Dog responding well to cancer drug

Jan Jarvis / McClatchy-Tribune News Service /

Published Aug 10, 2009 at 05:00AM

FORT WORTH, Texas — Kelly, a 10-year-old chocolate Lab, sports a bright yellow collar with “Livestrong” embroidered on it.

Like cyclist Lance Armstrong, she’s a cancer survivor. In June, Kelly started getting Palladia, the first drug approved by the Food and Drug Administration to treat cancer in dogs.

About a month later, when the playful pooch returned to her veterinarian for tests, her owner got the news she had been hoping for.

“I don’t see any cancer at all,” said Dr. Cheryl Harris, a Dallas vet who is board-certified in oncology.

For Kelly’s owner, Pam Greenberg, the news came as a huge relief after another vet diagnosed the dog with a malignant mast cell tumor and an enlarged lymph node in her chest.

“The prognosis wasn’t good,” she said. “Maybe three to nine months.”

Greenberg hit the Internet and discovered that Pfizer, the maker of Palladia, had received FDA approval for the drug in June, but for limited use. Only vets certified in oncology are allowed to give the drug until it becomes widely available early next year.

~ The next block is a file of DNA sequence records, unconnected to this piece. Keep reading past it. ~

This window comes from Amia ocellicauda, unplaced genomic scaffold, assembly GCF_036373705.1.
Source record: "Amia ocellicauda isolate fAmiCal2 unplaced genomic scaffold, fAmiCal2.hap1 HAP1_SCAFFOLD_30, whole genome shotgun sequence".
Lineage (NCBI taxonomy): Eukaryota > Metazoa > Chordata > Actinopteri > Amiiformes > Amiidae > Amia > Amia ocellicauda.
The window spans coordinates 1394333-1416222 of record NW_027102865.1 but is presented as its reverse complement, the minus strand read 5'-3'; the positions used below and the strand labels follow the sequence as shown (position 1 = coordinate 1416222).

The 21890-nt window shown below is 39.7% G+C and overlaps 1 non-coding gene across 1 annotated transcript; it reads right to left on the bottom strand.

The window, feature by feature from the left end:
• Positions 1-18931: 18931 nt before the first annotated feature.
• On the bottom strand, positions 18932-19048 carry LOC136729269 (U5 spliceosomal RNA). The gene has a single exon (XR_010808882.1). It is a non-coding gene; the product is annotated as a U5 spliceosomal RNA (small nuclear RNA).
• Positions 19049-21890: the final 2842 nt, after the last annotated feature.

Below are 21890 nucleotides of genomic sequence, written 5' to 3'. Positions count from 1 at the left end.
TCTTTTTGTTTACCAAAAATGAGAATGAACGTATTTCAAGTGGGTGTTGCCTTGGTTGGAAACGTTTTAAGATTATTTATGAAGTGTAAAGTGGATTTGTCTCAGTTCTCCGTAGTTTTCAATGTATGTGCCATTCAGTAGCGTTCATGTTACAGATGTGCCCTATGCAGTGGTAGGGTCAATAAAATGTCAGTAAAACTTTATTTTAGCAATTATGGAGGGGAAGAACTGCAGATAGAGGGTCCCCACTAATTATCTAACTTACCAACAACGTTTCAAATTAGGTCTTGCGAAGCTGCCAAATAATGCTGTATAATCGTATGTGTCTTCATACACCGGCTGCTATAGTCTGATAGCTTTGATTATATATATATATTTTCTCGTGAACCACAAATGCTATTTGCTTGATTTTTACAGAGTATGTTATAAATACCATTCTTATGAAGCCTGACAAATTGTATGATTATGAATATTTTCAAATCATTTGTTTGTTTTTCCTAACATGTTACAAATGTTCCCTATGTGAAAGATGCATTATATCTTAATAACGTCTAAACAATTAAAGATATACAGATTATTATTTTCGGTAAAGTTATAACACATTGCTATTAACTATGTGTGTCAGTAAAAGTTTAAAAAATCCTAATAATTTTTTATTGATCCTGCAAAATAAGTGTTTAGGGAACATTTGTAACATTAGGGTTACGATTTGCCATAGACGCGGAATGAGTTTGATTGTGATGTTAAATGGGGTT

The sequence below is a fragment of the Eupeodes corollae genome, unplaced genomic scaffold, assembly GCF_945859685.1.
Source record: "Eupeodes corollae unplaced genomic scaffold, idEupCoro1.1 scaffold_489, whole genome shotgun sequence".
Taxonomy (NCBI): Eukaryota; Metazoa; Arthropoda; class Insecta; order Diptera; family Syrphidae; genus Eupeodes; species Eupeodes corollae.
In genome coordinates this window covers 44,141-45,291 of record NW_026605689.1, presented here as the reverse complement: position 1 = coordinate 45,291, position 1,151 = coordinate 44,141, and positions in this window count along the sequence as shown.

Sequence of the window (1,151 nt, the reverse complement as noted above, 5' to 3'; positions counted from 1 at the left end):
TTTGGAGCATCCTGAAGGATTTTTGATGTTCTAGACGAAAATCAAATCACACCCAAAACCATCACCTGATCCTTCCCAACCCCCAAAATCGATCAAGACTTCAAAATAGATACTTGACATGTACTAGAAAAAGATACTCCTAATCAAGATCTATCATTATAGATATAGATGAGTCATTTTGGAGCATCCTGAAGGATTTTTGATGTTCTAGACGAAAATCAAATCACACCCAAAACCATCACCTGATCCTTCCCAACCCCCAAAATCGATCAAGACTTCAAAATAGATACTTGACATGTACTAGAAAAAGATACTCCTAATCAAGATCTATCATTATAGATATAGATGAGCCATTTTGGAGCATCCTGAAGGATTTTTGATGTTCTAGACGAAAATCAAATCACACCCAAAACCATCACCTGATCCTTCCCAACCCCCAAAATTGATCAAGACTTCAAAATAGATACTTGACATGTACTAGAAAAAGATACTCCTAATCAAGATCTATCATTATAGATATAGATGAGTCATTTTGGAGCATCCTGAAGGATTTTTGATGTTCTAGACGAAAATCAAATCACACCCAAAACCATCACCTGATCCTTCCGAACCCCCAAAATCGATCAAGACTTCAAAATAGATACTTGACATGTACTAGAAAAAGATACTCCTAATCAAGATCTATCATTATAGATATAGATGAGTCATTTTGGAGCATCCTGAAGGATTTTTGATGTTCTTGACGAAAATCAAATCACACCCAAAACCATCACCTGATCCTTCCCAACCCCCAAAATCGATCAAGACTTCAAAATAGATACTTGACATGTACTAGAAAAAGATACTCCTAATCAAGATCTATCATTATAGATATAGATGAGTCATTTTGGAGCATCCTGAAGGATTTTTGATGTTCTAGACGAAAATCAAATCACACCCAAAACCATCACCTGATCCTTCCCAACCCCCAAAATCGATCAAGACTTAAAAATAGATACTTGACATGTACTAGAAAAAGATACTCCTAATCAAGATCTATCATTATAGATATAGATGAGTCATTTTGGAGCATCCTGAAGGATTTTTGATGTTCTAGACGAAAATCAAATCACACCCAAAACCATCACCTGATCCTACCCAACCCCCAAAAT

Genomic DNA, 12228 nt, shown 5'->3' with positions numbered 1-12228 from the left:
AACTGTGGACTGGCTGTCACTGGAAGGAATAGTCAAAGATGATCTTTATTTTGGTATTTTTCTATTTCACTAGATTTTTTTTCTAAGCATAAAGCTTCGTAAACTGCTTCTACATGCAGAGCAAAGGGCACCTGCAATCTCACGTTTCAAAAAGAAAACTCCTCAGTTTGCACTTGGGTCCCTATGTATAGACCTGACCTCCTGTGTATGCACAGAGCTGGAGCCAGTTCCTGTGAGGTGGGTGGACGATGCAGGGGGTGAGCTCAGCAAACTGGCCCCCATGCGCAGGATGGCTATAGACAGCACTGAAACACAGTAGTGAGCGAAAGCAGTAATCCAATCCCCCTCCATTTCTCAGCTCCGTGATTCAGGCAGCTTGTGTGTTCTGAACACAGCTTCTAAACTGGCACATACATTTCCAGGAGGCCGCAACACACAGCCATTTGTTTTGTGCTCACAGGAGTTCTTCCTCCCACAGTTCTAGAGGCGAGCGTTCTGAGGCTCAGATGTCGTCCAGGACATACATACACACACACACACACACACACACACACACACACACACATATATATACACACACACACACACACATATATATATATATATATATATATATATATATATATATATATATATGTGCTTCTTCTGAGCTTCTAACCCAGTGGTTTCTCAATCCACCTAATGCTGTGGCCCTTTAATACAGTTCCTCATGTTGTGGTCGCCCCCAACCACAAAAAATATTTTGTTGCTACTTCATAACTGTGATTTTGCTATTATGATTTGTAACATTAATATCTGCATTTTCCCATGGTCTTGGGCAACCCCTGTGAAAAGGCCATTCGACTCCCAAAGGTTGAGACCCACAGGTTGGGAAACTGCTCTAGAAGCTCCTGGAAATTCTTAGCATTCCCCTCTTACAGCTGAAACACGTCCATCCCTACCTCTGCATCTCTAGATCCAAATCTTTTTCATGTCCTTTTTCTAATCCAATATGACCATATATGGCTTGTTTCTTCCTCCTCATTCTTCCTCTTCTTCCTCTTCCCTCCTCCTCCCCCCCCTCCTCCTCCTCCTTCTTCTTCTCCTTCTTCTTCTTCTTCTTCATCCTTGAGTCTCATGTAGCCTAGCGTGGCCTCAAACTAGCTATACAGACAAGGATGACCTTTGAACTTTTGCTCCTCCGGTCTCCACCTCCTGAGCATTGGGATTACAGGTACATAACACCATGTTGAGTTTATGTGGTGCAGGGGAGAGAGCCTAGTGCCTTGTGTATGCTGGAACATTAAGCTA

While surgery is the first line of treatment for dogs with mast cell tumors, many dogs don’t have that option, Harris said. The malignant tumor accounts for about 20 percent of skin cancer in dogs. It strikes all breeds but is often found in Labradors, boxers and Boston terriers.

Until the development of Palladia, veterinarians had to rely on human cancer drugs without knowing the dosage, safety or effectiveness in animals.

About 60 percent of dogs older than 6 are diagnosed with cancer, and nearly half the deaths in pets older than 10 result from the disease, according to the Pet Cancer Foundation.

Palladia joins a growing list of FDA-approved drugs developed specifically for companion animals. Within the last two years, the FDA has approved three other drugs developed by Pfizer’s veterinary division: Slentrol for obesity, Cerenia for motion sickness, and Convenia, the first single-dose injected antibiotic for skin infections in dogs and cats. Novartis, Eli Lilly and other pharmaceutical giants are also making medicines for companion animals.

Animal health is big business in a country where many people treat their pets like family members. An estimated 62 percent of U.S. households own a pet, equivalent to 71.4 million homes, according to the American Pet Products Association.

This year, pet owners are expected to spend $45.4 billion on their animal companions, $22.4 billion of that on veterinary care, over-the-counter medications and supplies.

Since the FDA approved Palladia, Harris said, she has been inundated with calls from people interested in the drug for their dogs.

“People definitely see their pets as four-legged children,” Harris said.